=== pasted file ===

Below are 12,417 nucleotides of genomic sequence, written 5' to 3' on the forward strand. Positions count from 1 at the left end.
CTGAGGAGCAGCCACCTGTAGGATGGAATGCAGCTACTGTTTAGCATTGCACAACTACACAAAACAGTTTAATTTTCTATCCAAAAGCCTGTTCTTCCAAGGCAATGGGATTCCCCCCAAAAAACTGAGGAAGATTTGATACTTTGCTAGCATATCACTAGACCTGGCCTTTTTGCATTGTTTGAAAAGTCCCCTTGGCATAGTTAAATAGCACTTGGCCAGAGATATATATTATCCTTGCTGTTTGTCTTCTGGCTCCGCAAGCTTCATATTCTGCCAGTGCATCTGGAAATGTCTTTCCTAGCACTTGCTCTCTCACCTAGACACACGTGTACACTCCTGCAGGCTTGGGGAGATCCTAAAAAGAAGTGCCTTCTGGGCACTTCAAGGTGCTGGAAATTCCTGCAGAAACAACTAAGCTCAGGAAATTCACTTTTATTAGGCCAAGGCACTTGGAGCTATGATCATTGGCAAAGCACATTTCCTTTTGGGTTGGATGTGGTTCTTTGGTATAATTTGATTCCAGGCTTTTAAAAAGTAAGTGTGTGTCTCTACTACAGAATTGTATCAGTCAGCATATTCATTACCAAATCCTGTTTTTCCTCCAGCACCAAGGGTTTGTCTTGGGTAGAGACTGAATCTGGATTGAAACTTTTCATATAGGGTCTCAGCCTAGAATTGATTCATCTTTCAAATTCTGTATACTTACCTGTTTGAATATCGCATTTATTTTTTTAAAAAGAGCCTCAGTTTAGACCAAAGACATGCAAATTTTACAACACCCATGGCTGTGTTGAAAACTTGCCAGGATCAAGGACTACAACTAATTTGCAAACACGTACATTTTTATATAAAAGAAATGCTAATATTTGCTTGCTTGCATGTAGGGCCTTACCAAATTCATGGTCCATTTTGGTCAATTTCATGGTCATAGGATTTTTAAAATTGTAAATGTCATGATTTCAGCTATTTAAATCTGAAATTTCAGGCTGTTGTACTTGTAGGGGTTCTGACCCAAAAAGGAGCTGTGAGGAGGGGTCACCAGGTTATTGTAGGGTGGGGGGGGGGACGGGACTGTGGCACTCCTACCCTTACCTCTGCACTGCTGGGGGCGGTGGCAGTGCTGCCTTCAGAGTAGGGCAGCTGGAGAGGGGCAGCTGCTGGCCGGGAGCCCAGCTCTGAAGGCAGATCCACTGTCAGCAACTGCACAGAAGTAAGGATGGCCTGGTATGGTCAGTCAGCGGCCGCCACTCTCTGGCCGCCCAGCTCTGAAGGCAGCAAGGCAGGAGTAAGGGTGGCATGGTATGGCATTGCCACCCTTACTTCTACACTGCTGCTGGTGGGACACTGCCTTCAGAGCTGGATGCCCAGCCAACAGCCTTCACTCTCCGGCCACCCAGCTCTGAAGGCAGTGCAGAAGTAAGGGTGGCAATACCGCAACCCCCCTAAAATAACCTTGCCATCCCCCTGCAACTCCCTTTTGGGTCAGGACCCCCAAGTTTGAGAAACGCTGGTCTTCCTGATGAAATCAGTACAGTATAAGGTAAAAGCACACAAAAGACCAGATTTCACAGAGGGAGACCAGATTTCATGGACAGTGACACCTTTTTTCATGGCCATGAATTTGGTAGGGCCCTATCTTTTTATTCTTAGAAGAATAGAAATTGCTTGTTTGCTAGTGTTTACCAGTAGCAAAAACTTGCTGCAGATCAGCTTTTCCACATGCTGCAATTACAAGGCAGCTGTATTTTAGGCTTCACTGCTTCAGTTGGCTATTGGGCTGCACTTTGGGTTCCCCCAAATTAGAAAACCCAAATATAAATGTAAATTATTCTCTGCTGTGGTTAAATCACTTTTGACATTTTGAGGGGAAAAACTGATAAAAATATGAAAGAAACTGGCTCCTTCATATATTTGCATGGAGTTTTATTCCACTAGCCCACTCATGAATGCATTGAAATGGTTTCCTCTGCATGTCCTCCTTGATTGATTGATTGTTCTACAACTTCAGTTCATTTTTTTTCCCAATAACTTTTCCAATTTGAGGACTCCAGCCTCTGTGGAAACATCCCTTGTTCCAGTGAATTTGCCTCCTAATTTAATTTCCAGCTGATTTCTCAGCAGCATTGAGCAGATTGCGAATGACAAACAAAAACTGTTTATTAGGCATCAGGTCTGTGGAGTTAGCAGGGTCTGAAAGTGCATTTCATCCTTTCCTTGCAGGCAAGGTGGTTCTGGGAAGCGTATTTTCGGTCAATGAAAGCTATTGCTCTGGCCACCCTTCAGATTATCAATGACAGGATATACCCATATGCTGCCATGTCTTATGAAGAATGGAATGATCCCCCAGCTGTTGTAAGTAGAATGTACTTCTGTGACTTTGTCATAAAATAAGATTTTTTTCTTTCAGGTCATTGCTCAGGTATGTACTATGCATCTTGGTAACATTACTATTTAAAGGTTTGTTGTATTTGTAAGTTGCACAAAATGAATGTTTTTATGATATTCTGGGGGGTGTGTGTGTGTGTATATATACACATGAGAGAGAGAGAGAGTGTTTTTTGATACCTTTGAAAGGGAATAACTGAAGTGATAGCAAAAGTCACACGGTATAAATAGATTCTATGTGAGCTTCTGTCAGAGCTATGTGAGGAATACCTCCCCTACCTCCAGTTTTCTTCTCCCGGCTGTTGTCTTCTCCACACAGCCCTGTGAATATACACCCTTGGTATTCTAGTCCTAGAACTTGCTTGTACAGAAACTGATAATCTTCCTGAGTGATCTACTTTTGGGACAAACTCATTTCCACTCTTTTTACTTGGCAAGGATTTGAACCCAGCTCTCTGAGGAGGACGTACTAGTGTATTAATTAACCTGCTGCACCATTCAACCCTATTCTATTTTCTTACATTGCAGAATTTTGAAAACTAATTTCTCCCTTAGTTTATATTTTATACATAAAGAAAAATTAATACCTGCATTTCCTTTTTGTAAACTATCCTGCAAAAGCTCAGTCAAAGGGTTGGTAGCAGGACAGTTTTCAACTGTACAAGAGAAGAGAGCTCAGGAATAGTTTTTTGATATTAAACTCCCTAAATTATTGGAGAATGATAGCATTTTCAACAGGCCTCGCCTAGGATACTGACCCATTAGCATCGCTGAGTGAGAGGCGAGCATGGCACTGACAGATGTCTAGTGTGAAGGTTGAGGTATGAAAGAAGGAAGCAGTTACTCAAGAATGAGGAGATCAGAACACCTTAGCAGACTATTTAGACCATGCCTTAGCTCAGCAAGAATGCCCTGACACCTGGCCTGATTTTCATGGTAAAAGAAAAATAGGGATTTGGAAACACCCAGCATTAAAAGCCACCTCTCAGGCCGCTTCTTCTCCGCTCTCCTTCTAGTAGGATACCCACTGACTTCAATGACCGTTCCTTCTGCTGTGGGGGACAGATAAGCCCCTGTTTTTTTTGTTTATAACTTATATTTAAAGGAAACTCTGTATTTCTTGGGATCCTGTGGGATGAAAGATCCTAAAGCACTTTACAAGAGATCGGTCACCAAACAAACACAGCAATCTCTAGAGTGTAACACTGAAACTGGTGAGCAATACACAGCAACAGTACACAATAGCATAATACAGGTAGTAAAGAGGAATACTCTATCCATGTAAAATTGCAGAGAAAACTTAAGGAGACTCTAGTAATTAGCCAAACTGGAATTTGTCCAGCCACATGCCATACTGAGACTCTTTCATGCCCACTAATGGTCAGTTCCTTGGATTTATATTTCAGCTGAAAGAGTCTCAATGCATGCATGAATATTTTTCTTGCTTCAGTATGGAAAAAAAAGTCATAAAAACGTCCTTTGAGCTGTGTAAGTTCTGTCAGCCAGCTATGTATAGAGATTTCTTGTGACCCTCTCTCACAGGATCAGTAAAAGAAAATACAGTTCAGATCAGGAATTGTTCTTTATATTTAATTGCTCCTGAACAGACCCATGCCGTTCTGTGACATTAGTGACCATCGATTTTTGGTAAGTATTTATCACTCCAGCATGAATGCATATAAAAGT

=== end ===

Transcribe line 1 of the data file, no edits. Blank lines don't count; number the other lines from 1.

Below are 12,417 nucleotides of genomic sequence, written 5' to 3' on the forward strand. Positions count from 1 at the left end.